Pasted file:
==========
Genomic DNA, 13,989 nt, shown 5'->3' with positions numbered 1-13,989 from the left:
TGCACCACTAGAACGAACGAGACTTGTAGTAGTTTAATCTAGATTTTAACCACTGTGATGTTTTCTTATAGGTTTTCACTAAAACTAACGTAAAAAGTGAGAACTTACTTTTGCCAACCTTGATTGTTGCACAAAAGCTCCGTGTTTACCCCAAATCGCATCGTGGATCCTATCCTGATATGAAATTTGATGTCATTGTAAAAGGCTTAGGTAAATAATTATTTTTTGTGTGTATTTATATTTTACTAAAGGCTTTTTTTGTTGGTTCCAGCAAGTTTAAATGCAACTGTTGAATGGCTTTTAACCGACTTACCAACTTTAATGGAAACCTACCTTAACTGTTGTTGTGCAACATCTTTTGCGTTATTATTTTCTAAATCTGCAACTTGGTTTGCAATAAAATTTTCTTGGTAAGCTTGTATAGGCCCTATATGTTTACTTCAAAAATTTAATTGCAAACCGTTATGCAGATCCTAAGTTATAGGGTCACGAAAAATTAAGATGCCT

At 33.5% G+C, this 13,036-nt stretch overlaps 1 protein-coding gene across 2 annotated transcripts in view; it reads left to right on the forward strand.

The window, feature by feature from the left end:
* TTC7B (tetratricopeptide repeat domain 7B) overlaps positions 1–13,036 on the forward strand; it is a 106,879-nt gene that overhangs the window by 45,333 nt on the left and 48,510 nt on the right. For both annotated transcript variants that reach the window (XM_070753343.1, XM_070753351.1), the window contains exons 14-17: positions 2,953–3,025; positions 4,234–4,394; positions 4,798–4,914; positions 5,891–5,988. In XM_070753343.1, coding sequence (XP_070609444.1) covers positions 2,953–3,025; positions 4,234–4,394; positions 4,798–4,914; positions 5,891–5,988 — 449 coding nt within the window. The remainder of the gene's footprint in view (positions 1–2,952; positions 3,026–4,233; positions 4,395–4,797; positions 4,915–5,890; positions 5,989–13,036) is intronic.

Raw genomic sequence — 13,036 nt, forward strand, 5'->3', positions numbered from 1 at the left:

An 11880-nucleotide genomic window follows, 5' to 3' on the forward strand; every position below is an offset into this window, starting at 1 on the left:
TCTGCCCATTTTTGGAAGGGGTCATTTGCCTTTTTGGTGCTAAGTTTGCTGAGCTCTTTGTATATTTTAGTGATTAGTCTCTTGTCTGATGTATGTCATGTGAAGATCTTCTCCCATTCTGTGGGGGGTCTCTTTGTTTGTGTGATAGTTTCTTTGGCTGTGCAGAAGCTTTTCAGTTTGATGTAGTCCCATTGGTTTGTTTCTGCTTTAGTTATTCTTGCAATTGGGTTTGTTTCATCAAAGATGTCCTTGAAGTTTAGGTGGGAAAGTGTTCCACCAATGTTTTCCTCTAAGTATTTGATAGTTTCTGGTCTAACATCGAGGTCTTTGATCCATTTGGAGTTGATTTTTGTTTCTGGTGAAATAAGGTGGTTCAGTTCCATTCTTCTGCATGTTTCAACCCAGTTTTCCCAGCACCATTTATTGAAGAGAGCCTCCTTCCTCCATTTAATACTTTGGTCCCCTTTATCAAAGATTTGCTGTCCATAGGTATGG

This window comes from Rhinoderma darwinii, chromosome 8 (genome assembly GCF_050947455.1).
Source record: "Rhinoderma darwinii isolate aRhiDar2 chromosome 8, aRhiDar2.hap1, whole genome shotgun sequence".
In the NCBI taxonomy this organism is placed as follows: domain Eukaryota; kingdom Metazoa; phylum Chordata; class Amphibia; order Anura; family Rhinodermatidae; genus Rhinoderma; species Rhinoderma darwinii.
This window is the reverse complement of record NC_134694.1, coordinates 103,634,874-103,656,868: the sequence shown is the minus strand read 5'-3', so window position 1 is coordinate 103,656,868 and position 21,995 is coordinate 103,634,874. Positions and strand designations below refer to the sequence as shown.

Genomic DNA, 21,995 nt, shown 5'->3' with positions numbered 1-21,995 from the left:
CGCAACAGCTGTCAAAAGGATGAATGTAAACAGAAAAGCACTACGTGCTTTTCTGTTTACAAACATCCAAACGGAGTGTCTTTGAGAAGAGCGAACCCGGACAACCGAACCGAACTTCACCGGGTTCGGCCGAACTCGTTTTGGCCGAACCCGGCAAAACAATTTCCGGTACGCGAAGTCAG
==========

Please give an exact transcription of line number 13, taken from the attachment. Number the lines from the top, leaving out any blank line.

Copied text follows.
Genomic DNA, 21,995 nt, shown 5'->3' with positions numbered 1-21,995 from the left: